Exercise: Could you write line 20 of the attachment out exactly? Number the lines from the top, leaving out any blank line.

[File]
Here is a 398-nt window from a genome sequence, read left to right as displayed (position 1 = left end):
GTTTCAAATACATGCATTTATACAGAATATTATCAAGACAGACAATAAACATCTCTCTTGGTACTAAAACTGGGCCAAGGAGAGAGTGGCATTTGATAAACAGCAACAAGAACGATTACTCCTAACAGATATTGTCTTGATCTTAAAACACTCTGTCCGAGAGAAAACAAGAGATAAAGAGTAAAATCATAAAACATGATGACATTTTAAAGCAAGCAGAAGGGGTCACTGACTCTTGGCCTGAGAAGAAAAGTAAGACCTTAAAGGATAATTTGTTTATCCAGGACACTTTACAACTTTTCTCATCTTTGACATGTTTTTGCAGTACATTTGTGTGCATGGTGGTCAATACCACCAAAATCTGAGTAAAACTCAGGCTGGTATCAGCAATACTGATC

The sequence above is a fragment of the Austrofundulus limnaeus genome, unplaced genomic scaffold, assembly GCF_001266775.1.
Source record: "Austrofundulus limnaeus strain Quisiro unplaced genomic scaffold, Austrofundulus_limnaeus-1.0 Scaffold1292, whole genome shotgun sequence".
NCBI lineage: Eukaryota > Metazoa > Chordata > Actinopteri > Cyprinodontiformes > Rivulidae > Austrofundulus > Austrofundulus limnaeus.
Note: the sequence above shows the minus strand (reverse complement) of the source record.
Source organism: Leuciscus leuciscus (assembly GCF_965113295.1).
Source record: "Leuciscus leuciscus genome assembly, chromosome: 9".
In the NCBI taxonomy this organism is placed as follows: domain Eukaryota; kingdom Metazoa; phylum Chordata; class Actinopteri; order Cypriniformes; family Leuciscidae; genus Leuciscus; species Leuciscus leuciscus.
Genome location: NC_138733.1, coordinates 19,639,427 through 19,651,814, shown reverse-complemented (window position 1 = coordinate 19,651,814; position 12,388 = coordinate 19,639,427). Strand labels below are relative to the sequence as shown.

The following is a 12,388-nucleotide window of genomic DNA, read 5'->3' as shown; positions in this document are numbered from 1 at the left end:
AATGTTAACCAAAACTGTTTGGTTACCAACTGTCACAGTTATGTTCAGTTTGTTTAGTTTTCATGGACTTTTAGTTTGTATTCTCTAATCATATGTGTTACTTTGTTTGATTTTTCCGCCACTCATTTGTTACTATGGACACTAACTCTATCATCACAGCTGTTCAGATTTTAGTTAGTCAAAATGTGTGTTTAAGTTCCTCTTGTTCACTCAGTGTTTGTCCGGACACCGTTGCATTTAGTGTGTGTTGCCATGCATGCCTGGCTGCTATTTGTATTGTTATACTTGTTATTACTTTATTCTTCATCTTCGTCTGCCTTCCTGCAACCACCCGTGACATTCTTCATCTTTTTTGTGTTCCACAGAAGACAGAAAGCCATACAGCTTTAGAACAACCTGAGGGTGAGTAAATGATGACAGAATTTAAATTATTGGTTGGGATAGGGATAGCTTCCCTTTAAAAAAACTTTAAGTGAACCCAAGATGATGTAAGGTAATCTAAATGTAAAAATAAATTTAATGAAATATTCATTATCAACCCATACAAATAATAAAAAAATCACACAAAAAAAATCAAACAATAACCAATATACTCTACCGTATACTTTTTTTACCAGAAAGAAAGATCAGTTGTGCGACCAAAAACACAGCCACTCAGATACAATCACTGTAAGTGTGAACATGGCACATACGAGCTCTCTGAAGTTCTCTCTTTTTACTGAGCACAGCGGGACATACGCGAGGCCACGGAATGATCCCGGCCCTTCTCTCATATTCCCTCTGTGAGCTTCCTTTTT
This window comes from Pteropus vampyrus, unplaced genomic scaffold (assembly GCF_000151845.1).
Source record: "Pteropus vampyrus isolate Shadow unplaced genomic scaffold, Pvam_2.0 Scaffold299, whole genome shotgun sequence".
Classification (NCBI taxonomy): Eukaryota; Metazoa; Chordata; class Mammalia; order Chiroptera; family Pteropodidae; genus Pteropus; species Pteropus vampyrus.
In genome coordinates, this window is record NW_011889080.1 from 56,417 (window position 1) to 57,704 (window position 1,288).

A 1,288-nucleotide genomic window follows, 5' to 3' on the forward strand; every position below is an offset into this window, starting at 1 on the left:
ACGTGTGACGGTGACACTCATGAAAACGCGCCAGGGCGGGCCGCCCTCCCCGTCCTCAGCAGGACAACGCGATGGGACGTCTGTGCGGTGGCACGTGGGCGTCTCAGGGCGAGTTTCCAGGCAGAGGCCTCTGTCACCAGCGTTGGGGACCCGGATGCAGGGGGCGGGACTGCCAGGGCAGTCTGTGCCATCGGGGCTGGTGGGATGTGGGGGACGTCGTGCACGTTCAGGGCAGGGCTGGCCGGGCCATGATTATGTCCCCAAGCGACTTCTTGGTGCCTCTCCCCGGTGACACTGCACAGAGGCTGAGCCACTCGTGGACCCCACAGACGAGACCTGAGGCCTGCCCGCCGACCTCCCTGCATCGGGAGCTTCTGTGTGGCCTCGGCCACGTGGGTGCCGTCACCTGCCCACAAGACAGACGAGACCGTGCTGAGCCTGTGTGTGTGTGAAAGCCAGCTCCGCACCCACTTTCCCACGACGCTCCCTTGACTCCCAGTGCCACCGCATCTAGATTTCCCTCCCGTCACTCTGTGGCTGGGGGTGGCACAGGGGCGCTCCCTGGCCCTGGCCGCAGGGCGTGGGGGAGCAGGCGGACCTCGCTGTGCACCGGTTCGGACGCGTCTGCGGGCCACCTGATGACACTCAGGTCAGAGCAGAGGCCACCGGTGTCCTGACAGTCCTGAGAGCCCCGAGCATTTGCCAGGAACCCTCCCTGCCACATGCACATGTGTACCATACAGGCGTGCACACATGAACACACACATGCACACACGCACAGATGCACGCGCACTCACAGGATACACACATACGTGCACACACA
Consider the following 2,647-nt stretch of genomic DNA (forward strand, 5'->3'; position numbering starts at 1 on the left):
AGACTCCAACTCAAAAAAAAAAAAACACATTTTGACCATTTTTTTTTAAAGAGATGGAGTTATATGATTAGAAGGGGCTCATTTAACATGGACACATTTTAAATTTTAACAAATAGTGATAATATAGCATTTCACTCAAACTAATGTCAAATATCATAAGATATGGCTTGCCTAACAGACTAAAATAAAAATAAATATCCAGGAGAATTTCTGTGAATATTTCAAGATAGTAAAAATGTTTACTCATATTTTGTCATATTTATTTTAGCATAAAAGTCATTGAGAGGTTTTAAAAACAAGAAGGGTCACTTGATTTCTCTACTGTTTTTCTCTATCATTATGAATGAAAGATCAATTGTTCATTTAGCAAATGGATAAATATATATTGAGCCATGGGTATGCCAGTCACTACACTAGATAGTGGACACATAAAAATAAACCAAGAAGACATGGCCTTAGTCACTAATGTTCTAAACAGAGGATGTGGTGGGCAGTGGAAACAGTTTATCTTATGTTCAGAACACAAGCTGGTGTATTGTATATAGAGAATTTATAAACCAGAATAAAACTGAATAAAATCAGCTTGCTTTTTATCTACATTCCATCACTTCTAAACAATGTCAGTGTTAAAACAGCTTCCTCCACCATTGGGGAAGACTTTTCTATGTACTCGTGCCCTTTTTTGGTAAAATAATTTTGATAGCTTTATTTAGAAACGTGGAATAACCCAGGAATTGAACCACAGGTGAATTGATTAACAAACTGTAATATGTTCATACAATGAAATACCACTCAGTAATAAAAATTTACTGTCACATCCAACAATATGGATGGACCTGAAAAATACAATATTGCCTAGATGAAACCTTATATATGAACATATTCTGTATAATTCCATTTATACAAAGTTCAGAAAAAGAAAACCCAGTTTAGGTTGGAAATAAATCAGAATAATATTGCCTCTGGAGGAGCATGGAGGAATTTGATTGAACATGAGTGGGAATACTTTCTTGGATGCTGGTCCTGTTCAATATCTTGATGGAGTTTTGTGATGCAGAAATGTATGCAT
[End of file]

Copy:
AGACTCCAACTCAAAAAAAAAAAAACACATTTTGACCATTTTTTTTTAAAGAGATGGAGTTATATGATTAGAAGGGGCTCATTTAACATGGACACATTTTAAATTTTAACAAATAGTGATAATATAGCATTTCACTCAAACTAATGTCAAATATCATAAGATATGGCTTGCCTAACAGACTAAAATAAAAATAAATATCCAGGAGAATTTCTGTGAATATTTCAAGATAGTAAAAATGTTTACTCATATTTTGTCATATTTATTTTAGCATAAAAGTCATTGAGAGGTTTTAAAAACAAGAAGGGTCACTTGATTTCTCTACTGTTTTTCTCTATCATTATGAATGAAAGATCAATTGTTCATTTAGCAAATGGATAAATATATATTGAGCCATGGGTATGCCAGTCACTACACTAGATAGTGGACACATAAAAATAAACCAAGAAGACATGGCCTTAGTCACTAATGTTCTAAACAGAGGATGTGGTGGGCAGTGGAAACAGTTTATCTTATGTTCAGAACACAAGCTGGTGTATTGTATATAGAGAATTTATAAACCAGAATAAAACTGAATAAAATCAGCTTGCTTTTTATCTACATTCCATCACTTCTAAACAATGTCAGTGTTAAAACAGCTTCCTCCACCATTGGGGAAGACTTTTCTATGTACTCGTGCCCTTTTTTGGTAAAATAATTTTGATAGCTTTATTTAGAAACGTGGAATAACCCAGGAATTGAACCACAGGTGAATTGATTAACAAACTGTAATATGTTCATACAATGAAATACCACTCAGTAATAAAAATTTACTGTCACATCCAACAATATGGATGGACCTGAAAAATACAATATTGCCTAGATGAAACCTTATATATGAACATATTCTGTATAATTCCATTTATACAAAGTTCAGAAAAAGAAAACCCAGTTTAGGTTGGAAATAAATCAGAATAATATTGCCTCTGGAGGAGCATGGAGGAATTTGATTGAACATGAGTGGGAATACTTTCTTGGATGCTGGTCCTGTTCAATATCTTGATGGAGTTTTGTGATGCAGAAATGTATGCAT